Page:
THURSDAY, Nov. 1, 2018 (HealthDay News) — For patients with early-stage cervical cancer, minimally invasive surgery is associated with increased mortality and worse survival than open surgery, according to two studies published online Oct. 31 in the New England Journal of Medicine.
Alexander Melamed, M.D., M.P.H., from Harvard Medical School in Boston, and colleagues conducted a cohort study involving 2,461 women who underwent radical hysterectomy for stage IA2 or IB1 cervical cancer during 2010 to 2013 (49.8 percent underwent minimally invasive surgery). The researchers found that during a median follow-up of 45 months, the four-year mortality was 9.1 and 5.3 percent among those who underwent minimally invasive and open surgery, respectively (hazard ratio, 1.65; 95 percent confidence interval [CI], 1.22 to 2.22; P = 0.002).
Pedro T. Ramirez, M.D., from the University of Texas MD Anderson Cancer Center in Houston, and colleagues randomly assigned patients with early-stage cervical cancer to undergo minimally invasive (319 patients) or open surgery (312 patients). The researchers found that the rate of disease-free survival at 4.5 years was 86.0 and 96.5 percent with minimally invasive surgery and open surgery, respectively. Compared with open surgery, minimally invasive surgery correlated with a lower rate of disease-free survival (three-year rate, 91.2 versus 97.1 percent; hazard ratio for disease recurrence or death from cervical cancer, 3.74; 95 percent CI, 1.63 to 8.58) and with a lower rate of overall survival (three-year rate, 93.8 versus 99.0 percent; hazard ratio, 6.00; 95 percent CI, 1.77 to 20.30).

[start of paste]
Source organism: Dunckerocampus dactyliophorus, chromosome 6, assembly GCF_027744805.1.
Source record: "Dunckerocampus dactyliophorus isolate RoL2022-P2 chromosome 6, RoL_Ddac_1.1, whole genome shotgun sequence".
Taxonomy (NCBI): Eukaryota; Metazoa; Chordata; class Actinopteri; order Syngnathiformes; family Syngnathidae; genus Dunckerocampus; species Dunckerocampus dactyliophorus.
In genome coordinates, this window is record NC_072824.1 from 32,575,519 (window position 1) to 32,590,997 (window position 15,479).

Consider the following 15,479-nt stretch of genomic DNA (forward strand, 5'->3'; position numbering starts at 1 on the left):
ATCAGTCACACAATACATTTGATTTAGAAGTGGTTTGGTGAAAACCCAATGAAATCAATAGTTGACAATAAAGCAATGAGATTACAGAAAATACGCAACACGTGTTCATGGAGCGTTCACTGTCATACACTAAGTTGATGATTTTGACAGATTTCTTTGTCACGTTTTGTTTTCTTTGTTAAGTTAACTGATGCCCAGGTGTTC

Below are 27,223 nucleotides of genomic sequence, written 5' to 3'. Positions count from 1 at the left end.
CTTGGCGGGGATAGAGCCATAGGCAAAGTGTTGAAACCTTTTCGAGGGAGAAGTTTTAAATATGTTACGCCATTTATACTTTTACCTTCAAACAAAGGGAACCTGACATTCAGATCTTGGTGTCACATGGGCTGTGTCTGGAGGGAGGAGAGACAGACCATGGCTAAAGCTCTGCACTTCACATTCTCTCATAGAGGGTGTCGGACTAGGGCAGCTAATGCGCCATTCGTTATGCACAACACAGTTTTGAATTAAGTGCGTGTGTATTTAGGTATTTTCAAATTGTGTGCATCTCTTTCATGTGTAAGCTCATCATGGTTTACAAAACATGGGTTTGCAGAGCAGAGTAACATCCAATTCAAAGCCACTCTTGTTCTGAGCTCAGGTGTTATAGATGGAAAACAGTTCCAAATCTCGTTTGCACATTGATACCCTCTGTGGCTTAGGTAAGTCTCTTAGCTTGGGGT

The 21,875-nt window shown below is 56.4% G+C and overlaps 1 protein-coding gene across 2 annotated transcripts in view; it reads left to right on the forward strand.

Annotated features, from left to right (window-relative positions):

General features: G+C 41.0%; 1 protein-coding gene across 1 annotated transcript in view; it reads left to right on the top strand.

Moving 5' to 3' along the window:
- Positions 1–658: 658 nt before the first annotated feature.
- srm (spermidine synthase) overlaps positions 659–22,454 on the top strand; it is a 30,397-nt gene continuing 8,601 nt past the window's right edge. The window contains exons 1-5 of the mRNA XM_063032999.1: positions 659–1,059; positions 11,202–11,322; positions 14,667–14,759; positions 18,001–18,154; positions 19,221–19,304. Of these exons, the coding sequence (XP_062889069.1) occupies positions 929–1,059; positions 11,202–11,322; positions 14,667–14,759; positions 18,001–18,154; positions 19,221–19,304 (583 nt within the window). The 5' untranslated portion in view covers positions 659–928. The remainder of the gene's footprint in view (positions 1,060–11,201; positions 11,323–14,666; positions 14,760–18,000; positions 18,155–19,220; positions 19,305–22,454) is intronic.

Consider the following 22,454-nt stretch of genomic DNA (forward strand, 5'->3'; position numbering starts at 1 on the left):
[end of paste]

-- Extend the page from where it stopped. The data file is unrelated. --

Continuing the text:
“Until further details are known, however, surgeons should proceed cautiously, counsel their patients regarding these collective study results, and assess each woman’s individual risks and benefits with respect to minimally invasive as compared with open radical hysterectomy,” write the authors of an accompanying editorial.
Two authors from the Melamed study disclosed financial ties to the pharmaceutical industry. Several authors from the Ramirez study disclosed ties to the pharmaceutical industry; the study was partially funded by Medtronic.
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